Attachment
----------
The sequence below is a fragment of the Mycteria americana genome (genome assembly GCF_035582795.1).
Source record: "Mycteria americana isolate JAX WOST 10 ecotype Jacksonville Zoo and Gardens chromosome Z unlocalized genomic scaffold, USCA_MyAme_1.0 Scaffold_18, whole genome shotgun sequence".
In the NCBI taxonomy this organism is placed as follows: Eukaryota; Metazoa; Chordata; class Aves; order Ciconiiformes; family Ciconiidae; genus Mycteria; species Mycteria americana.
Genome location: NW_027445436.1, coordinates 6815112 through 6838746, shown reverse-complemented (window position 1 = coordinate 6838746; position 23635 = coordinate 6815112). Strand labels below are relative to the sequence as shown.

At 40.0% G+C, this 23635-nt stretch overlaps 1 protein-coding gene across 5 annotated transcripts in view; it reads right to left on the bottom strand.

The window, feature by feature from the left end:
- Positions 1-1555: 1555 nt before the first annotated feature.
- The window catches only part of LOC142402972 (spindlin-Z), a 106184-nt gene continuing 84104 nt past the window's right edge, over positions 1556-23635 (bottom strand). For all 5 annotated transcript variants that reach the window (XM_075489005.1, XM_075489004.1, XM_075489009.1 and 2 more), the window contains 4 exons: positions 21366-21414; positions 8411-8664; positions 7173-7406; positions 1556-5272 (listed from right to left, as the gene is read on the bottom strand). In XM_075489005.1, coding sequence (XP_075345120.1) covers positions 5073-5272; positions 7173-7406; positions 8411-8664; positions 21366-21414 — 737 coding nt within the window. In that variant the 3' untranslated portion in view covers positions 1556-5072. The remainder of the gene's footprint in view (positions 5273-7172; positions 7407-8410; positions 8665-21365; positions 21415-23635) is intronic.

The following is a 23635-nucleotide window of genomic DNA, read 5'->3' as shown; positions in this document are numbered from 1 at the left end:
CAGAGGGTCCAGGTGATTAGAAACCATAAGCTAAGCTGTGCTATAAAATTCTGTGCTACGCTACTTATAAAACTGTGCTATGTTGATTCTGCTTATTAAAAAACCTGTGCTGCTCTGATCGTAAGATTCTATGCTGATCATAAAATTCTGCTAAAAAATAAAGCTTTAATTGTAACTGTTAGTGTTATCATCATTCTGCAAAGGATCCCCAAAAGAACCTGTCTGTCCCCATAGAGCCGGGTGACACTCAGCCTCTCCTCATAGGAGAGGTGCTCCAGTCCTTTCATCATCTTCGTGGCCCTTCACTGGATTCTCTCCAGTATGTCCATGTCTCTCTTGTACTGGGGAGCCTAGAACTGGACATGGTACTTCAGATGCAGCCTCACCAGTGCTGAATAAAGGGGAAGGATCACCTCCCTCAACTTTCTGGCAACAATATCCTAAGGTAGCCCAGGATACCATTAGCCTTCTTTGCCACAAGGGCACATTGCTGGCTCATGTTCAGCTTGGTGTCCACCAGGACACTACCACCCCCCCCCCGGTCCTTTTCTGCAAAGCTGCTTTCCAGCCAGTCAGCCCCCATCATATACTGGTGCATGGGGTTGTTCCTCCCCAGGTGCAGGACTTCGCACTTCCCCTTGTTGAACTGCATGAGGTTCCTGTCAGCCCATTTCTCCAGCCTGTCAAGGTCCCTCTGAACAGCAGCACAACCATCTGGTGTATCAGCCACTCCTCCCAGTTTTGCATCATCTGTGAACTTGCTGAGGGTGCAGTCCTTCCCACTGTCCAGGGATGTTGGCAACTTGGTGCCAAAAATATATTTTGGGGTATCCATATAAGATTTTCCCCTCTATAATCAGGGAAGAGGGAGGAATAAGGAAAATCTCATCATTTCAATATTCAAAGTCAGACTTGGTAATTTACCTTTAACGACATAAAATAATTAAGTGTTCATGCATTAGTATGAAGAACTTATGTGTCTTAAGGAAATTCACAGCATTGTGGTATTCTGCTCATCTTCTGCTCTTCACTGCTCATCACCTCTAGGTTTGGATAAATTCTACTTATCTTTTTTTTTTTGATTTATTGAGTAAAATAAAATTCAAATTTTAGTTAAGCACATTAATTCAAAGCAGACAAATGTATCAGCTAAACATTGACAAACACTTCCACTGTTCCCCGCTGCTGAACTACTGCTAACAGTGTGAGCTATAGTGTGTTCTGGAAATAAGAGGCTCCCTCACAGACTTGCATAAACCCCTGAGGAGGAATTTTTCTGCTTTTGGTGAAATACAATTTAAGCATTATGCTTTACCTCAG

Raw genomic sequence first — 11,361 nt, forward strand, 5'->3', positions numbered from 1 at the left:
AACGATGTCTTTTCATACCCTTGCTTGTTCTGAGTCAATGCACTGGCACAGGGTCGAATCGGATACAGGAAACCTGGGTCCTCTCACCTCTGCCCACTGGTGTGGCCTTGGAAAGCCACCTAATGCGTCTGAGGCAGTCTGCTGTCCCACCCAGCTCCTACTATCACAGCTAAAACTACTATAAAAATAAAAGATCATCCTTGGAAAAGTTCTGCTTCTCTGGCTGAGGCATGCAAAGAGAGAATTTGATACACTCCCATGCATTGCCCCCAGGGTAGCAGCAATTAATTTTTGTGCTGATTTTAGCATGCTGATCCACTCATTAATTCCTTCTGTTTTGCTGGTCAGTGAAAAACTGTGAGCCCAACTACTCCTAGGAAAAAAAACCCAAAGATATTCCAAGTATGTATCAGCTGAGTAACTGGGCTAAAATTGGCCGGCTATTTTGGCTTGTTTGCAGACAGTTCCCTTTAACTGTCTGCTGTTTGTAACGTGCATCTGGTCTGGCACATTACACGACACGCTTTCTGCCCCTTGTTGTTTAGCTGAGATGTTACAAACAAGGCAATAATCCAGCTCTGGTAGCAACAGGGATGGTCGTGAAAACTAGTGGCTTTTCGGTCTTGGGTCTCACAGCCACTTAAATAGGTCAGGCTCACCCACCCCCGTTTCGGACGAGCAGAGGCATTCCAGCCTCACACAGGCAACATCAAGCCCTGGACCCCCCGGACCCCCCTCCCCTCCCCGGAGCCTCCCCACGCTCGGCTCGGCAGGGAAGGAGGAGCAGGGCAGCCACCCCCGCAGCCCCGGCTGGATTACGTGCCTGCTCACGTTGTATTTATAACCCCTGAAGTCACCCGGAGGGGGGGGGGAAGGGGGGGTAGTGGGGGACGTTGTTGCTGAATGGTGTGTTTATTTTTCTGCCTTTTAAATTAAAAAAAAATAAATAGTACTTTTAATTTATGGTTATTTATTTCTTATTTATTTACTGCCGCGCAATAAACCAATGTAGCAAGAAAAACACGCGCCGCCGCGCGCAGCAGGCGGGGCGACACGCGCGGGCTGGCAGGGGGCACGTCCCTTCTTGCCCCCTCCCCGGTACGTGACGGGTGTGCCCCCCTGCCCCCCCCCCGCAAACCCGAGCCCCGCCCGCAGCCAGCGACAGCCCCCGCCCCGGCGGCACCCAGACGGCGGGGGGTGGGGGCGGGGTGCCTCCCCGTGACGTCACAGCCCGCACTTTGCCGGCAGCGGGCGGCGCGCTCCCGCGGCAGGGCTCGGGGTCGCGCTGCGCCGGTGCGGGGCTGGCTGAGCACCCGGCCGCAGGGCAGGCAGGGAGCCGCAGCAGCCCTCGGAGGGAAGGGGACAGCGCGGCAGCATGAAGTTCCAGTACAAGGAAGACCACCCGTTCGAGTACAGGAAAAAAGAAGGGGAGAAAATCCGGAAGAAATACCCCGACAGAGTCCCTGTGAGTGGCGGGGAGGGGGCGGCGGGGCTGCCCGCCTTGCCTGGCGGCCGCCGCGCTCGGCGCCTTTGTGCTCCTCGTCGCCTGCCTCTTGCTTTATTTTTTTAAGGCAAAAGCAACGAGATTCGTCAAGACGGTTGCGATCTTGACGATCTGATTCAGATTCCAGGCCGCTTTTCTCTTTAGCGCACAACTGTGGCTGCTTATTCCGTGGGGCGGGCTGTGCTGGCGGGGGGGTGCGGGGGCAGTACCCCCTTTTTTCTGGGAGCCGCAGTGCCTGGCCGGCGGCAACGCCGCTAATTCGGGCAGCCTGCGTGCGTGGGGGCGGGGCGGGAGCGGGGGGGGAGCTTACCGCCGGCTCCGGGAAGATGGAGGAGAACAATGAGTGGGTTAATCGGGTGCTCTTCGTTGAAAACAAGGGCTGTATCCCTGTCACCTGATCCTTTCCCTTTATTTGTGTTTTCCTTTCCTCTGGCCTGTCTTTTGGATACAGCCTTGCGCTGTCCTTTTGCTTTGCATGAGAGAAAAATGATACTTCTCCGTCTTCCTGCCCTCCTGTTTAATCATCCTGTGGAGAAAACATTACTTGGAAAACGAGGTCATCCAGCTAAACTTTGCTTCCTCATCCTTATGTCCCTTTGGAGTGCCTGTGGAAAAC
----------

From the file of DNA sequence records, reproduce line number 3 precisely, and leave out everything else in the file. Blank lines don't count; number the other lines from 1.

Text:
In the NCBI taxonomy this organism is placed as follows: Eukaryota; Metazoa; Chordata; class Aves; order Ciconiiformes; family Ciconiidae; genus Mycteria; species Mycteria americana.